Since its release in December, Netflix’s “Don’t Look Up” has had its fair share in the spotlight with streams that are, dare I say it, out of this world. The satirical drama has broken records for the most weekly streams ever on the platform, a shocking 152 million within the last week of 2021. In the film, two astronomers try to convince the world that a comet is going to crash land in the Pacific Ocean, wiping out the entire human population. The only issue is that no one wants to listen to them. While it may simply seem like another action filled, day-of-reckoning film, it’s actually a critique of something just as grave but much more real: climate change.
The star-studded doomsday film features big names like Leonardo DiCaprio, Jennifer Lawrence, and the one-and-only Meryl Streep as President Orlean to address the time sensitive, universally pressing climate crisis and hone in on the lack of attention from people, politicians, and pop icons alike. The movie does have its limitations — some cite its lack of humanity and its susceptibility to blame everyday American individuals and not the people on top. Nonetheless, the film’s characters and indifferent government reflect some of the worst aspects of America’s own democracy. The film also compares the fictional government, especially the seemingly self-serving president who is only troubled by midterm elections, to America’s own existent government. Through the lens of the film, we can examine the Biden administration’s approach to the climate crisis, and reflect on a more urgent question: how can we prepare a plan of action for our own inevitable comet?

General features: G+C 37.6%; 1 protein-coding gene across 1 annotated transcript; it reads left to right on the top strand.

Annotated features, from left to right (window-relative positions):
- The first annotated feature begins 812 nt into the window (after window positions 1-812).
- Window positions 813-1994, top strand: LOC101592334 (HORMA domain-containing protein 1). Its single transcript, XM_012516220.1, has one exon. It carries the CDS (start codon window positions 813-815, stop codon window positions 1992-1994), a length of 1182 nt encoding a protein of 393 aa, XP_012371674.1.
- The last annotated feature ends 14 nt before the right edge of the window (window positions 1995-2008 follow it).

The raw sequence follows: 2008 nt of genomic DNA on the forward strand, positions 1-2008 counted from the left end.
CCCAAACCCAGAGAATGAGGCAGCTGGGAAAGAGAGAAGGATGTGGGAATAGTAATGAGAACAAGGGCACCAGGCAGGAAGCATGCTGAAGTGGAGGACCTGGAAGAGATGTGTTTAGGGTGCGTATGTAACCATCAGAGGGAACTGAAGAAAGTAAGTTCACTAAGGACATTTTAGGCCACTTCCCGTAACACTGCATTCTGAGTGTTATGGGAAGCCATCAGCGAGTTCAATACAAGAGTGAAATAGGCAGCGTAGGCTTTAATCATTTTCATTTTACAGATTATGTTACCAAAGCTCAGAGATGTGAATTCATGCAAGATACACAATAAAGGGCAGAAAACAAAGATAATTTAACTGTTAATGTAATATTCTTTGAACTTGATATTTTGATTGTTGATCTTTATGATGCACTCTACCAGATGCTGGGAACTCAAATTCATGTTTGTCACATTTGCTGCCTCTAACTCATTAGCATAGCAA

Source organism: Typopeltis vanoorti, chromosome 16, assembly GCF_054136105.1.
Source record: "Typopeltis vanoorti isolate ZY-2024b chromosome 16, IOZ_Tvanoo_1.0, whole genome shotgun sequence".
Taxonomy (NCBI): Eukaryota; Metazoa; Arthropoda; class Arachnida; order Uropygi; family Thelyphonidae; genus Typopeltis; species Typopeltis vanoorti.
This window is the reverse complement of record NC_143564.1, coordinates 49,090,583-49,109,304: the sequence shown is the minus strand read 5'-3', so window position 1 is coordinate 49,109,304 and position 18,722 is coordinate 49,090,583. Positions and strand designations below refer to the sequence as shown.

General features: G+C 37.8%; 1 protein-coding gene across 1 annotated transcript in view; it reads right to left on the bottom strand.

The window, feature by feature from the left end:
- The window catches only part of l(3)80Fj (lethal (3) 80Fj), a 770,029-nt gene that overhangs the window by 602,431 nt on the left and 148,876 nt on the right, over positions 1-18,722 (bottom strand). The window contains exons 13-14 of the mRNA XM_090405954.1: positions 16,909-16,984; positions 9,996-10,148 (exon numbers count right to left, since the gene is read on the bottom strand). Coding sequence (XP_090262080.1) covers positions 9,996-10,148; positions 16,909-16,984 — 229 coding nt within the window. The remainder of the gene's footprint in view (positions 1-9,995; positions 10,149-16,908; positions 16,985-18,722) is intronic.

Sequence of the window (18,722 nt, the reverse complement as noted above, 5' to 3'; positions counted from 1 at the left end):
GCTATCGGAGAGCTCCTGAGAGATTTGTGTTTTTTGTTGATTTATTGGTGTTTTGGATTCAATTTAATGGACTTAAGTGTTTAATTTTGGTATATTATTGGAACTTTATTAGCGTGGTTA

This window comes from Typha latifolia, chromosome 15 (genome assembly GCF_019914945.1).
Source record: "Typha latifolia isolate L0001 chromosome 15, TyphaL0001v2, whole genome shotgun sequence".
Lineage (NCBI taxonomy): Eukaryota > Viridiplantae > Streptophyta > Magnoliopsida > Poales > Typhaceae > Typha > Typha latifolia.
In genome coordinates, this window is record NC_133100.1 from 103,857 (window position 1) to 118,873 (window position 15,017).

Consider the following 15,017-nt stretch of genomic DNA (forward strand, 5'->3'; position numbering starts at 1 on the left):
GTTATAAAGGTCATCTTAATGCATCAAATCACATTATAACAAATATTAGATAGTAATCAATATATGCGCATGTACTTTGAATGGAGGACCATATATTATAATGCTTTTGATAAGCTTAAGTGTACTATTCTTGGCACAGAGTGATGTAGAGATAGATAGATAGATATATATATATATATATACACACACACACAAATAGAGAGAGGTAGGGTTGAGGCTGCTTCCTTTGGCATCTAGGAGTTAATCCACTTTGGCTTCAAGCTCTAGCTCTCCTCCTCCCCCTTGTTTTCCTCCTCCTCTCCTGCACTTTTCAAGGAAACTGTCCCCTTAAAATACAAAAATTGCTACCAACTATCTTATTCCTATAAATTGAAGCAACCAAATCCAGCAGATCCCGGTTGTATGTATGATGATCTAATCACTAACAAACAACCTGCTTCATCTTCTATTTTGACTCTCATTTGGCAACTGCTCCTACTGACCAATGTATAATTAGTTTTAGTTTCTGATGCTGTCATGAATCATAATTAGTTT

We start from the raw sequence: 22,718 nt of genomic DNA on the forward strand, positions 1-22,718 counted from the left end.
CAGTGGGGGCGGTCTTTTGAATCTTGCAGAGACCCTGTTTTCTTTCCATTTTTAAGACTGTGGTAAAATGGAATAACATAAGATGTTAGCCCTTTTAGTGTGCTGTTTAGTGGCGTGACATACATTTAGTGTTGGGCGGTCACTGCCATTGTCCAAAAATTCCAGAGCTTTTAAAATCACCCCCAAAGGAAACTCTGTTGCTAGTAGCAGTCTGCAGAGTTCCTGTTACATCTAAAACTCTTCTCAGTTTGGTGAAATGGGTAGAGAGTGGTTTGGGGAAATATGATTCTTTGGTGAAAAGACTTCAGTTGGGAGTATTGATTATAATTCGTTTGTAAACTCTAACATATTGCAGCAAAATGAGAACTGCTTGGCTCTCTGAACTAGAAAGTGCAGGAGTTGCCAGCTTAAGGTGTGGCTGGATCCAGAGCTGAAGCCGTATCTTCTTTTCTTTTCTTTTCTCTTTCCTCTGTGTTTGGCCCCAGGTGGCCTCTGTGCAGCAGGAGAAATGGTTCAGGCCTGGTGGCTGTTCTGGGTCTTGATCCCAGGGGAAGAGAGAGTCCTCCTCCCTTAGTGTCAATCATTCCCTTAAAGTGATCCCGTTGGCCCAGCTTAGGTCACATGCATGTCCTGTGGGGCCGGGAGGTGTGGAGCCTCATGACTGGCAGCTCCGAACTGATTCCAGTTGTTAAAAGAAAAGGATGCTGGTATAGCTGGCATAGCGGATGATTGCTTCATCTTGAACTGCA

The main premise of “Don’t Look Up” reveals that some Americans, specifically the followers of Streep’s President Orlean, refuse to accept that the impending comet is even real and claim that it’s a hoax. Non-believers shout “Don’t Look Up” in the streets, trying to convince others that there is no problem. They even sport red, white, and blue political signs that sport the same type of slogans we’ve already seen before. In the film, a tech billionaire uses his monetary influence to persuade President Orlean away from action, causing non-believers to spout claims that destroying the comet would erase working-class jobs — just like claims that turning away from fossil fuels would do the same in our real world. Moreover, news channels in the film ignore the reality of the comet, similar to “climate silence” we sometimes see on TV today. The show’s portrayal of the regular civilians’ disbelief seems potentially realistic in comparison to a modern American audience; however, some critics complain that the show’s portrayal of American citizens places the blame for the crisis squarely on their shoulders rather than the shoulders of those in power.
In “You’re allowed to hate Netflix’s Don’t Look Up and still believe in climate change,” Andy Meeks writes, “…the movie is basically a primal scream from adherents to a cause who look down on the people they ostensibly want to save.” Simply put, even though the film emphasizes the destruction of humanity, it apparently blames common folk for not caring enough. It seems ill fitted for Hollywood’s finest to preach about the downfalls of climate change (or, rather, an earth-destroying comet) from a position of seeming superiority. Reiterating this point, Jim McDermott explains that, “…more than anything, “Don’t Look Up” really is just another shouting voice, mistaking its high volume for a service…in the end, what undermines “Don’t Look Up” is exactly what it condemns: a lack of humanity.” We can all talk about the detrimental effects of the climate crisis, but what is being done besides talk?